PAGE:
Foreman was correcting the entanglement when the helicopter started a right hand spin while hovering over
the helitorch. The Assistant Foreman attempted to move away. The helicopter spun approximately 180
degrees. The tail rotor fatally struck the Assistant Foreman.
When the strike occurred, the Marshaller was approximately 20 feet in front of the helicopter. The Helitack
Foreman and the Technical Advisor were standing behind a one and a half ton stake truck, watching
activities through the windshield of the truck.
During investigation interviews, the Technical Advisor explained that he had always placed the drip torch
at the side of the helicopter so the pilot could observe it easier through the pilot’s door. This was opposed
to putting it in front of the helicopter, requiring the pilot to observe it through the chin bubble. He stated
that on prior jobs the only time it had been put in front of the helicopter in this Region was when a Hughes
500 was utilized for the job. He stated that cable entanglements were a very common occurrence and he
felt that the cables would become entangled whether the torch was placed in front or to the side of the
In his mind, the pilot had questioned the reason for putting the helitorch to the side of the helicopter instead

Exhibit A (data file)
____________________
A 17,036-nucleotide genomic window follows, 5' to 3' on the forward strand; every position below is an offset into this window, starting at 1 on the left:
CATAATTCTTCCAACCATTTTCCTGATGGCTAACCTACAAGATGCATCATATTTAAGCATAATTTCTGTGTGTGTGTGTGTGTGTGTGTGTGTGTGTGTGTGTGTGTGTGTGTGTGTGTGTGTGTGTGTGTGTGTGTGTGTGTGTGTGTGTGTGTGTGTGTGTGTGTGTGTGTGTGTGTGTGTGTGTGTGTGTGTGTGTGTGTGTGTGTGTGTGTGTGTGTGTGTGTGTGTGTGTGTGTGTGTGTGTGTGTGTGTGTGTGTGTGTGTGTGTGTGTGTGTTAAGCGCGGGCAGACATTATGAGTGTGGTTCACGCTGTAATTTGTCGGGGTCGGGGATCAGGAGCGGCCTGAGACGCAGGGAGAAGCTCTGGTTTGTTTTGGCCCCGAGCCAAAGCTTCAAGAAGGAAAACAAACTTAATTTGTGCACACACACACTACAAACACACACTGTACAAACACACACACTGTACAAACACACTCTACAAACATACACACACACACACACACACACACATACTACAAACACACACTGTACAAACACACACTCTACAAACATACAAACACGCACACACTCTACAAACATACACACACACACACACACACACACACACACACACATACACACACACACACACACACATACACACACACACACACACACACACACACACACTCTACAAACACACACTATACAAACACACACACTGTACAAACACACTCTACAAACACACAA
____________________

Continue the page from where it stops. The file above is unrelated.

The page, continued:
of the front. He did not ask anyone present about his concern because he thought they all had plentiful
helitorch experience.
Further investigation showed that the pilot, helicopter, and crew had not trained as a unit with the mishap
helitorch. The Regional Helicopter Program Officer had made efforts on several occasions to get the torch,
pilot, helicopter, and crew together to accomplish training, but these efforts failed because of the inability
to get the helitorch to the same location as the crew. The helitorch was funded out of another District and
was stored there until it was requested for use.
The helitorch wiring did not meet contract specifications due to helicopter circuit breaker problems.
Auxiliary wiring was installed. This wiring was connected to the primary buss in the battery box, through a
switch mounted on the cyclic control, to a circuit breaker, then out to the cargo hook. This wiring was
taped to the fuselage exterior and to the cyclic with duct tape. The helicopter met all other contract
An overall operations and safety briefing was conducted and attended by all personnel involved in this
project on the morning of August 21
. A helicopter helitorch specific safety briefing was conducted at the
heliport just prior to actual operations on August 21
Reportedly, the primary cause of this mishap was that the helitorch cables became entangled about itself.
The asymmetric center of gravity which caused the helicopter to roll right and yaw right would not have
occurred if the cables had not become entangled as they did.
There were several contributing factors that added to the severity of this mishap: 1) The fatally injured
Assistant Foreman was underneath the helicopter and moving about the helitorch attempting to untangle the
cables before the helicopter was in a stable hover, 2) There were extra barrels of jellied gasoline and other
miscellaneous equipment in the immediate operating area. They provided stumbling blocks for the
Assistant Foreman during his attempt to escape the area and provided a psychological deterrent to the pilot,